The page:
Posted by Shirley Brady on February 18, 2013 09:45 PM
Tiffany is more than irked at Costco for selling diamond engagement rings as "Tiffany" rings. The luxury jeweler last week formally filed suit against the wholesale retail giant.
Costco CEO Craig Jelinek commented in an internal email communication that was sent to all employees this evening [Feb. 18, 8:27 pm EST], "We are disappointed that our efforts to resolve the issue with them did not result in an amicable solution as we had hoped."
Jelinek also acknowledged that the retailer erred by using the word "Tiffany" in describing the engagement rings:
"That was intended to describe a setting style used in those rings, and was not intended to claim that the rings were of any particular brand. In retrospect, it would have been better had we not used that description the way we did."
Below, read Costco's company-wide email:Continue reading...
Posted by Mark J. Miller on February 15, 2013 05:01 PM
Costco isn’t the first brand name to pop-up when consumers are looking for high-end luxury, but a few folks thought they had found it there when they came across low-cost Tiffany diamond engagement rings. (And they didn’t even have to buy them in bulk.)
Unfortunately for all those customers, the rings weren’t quite the real thing. Now, Tiffany is taking Costco to court for marketing some high-end jewelry in the past few years under its brand, without permission.
“We now know that there are hundreds if not thousands of Costco members who think they bought a Tiffany engagement ring at Costco, which they didn’t,” Jeffrey Mitchell, a lawyer for Tiffany, said in a statement to Bloomberg News. “Costco knew what it was doing when it used the Tiffany trademark to sell rings that had nothing to do with Tiffany.” The company's press release says it was tipped off by a California customer in November of the alleged scam.
This isn’t the first time Tiffany has had trouble with a low-cost seller. It battled with Overstock.com back in 2010, which had sold 1,365 pendants under the Tiffany name. It also had legal battles with eBay, claiming that the online seller was at fault for allowing some of its vendors to sell counterfeit Tiffany items, but the court never agreed with Tiffany on that one.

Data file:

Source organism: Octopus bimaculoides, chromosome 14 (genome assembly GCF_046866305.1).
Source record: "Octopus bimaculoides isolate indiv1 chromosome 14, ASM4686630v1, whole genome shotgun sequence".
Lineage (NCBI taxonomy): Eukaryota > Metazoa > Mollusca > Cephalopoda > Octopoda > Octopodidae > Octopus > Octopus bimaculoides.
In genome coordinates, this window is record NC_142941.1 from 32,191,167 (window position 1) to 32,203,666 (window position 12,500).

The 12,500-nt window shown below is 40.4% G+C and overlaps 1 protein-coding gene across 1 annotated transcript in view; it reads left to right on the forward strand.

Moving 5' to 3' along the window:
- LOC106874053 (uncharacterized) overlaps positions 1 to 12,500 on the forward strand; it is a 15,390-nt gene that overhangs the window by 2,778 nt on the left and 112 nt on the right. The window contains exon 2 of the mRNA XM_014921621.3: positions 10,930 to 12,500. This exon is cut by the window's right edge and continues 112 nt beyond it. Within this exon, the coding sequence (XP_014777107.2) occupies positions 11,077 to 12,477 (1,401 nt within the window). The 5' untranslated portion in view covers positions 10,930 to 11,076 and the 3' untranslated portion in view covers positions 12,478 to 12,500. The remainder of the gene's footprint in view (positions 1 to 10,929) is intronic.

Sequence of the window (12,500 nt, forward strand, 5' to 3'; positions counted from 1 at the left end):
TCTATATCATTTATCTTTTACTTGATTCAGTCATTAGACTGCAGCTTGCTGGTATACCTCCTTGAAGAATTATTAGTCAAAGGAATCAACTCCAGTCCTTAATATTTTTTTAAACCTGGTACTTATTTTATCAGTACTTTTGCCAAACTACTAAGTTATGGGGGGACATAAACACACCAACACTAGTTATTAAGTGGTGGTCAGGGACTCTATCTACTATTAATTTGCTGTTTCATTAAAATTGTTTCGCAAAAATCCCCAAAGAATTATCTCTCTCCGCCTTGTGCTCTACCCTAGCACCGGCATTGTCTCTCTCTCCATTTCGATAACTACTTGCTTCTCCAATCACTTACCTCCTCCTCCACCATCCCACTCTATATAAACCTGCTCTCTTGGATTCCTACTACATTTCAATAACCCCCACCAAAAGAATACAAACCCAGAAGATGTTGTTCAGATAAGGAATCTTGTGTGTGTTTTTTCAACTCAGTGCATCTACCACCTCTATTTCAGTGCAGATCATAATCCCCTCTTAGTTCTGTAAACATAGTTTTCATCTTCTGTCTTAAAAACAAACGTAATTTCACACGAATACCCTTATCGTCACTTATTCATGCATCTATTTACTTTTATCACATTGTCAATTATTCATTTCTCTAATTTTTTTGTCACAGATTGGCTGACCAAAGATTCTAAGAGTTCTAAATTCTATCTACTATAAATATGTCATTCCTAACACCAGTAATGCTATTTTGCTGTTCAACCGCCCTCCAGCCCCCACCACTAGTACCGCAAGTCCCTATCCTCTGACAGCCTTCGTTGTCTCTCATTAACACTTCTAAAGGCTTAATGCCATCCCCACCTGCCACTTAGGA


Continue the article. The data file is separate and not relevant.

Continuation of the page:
Tiffany seems to have a better case against Costco, which legally sells high-end jewelry brands such as Cartier, Breitling, and Chanel — not to mention other luxury brands such as Coach, Burberry and Mercedes-Benz — at select locations, such as Boca Raton, of course.
Posted by Mark J. Miller on January 22, 2013 02:29 PM
For more than a century, there’s been a bar fight going on between the world’s biggest brewer, AB InBev (and all its predecessors) and Czech brewer Budejovicky Budvar NP. Both claim they should have the rights to the name “Bud” in Europe.
The most recent winner is AB InBev after the EU General Court in Luxembourg “rejected Budvar’s appeal of AB InBev’s right to the EU trademark because the Czech company presented insufficient proof of the existing use of the name in some European countries,” Bloomberg reports.
Anheuser-Busch InBev NV claims to have been using the Bud name since 1876. Budvar did not exist until 19 years later. AB InBev put in an application for the trademark in July 1996 and, according to the court, Budvar couldn’t show that it had used the term across Europe before then.Continue reading...
Posted by Mark J. Miller on January 9, 2013 06:02 PM
Nike’s Air Force 1 just celebrated 30 years, hitting stores way back in 1982 as the first basketball shoe to use its Nike Air technology. It’s been a huge success for the brand, and has become a collector’s item for sneakerheads. Its recent appearance in front of the Supreme Court, normally a place where sneakers don't dare to tread, may only increase its appeal to collectors.
The trouble began back in 2009 when a small shoemaker, Already LLC, which makes Yums sneakers was sued by Nike for infringing on its Air Force 1 trademark with the design of its Soulja Boy shoes.
The Yums brand owner responded countersued before Nike “issued a covenant not to sue, promising not to raise any trademark or unfair competition claims against Already or any affiliated entity based on Already’s existing footwear designs, or any future Already designs,” World Trademark Review reports. “Nike then moved to dismiss its claims with prejudice, and to dismiss Already’s counterclaim without prejudice on the ground that the covenant had extinguished the case or controversy.”Continue reading...